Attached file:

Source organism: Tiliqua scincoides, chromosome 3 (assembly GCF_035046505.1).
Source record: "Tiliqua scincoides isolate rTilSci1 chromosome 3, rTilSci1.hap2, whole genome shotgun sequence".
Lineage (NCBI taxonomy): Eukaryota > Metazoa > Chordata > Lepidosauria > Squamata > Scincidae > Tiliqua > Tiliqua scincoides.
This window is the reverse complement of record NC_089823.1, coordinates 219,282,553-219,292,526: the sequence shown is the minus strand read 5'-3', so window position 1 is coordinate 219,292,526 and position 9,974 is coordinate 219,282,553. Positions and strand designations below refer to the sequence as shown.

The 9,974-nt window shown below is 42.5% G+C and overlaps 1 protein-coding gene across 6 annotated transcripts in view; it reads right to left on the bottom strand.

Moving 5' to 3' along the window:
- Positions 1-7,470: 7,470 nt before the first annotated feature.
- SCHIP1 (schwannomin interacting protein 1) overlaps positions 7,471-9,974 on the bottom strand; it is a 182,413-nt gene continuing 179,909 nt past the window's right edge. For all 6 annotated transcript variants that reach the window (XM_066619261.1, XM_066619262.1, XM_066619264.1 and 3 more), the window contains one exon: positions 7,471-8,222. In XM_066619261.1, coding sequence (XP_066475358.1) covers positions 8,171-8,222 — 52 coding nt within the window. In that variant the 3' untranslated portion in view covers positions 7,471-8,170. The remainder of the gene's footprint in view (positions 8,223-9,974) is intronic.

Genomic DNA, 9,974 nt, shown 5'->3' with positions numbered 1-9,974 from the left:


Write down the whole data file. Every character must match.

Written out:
Source organism: Tiliqua scincoides, chromosome 3 (assembly GCF_035046505.1).
Source record: "Tiliqua scincoides isolate rTilSci1 chromosome 3, rTilSci1.hap2, whole genome shotgun sequence".
Lineage (NCBI taxonomy): Eukaryota > Metazoa > Chordata > Lepidosauria > Squamata > Scincidae > Tiliqua > Tiliqua scincoides.
This window is the reverse complement of record NC_089823.1, coordinates 219,282,553-219,292,526: the sequence shown is the minus strand read 5'-3', so window position 1 is coordinate 219,292,526 and position 9,974 is coordinate 219,282,553. Positions and strand designations below refer to the sequence as shown.

The 9,974-nt window shown below is 42.5% G+C and overlaps 1 protein-coding gene across 6 annotated transcripts in view; it reads right to left on the bottom strand.

Moving 5' to 3' along the window:
- Positions 1-7,470: 7,470 nt before the first annotated feature.
- SCHIP1 (schwannomin interacting protein 1) overlaps positions 7,471-9,974 on the bottom strand; it is a 182,413-nt gene continuing 179,909 nt past the window's right edge. For all 6 annotated transcript variants that reach the window (XM_066619261.1, XM_066619262.1, XM_066619264.1 and 3 more), the window contains one exon: positions 7,471-8,222. In XM_066619261.1, coding sequence (XP_066475358.1) covers positions 8,171-8,222 — 52 coding nt within the window. In that variant the 3' untranslated portion in view covers positions 7,471-8,170. The remainder of the gene's footprint in view (positions 8,223-9,974) is intronic.

Genomic DNA, 9,974 nt, shown 5'->3' with positions numbered 1-9,974 from the left: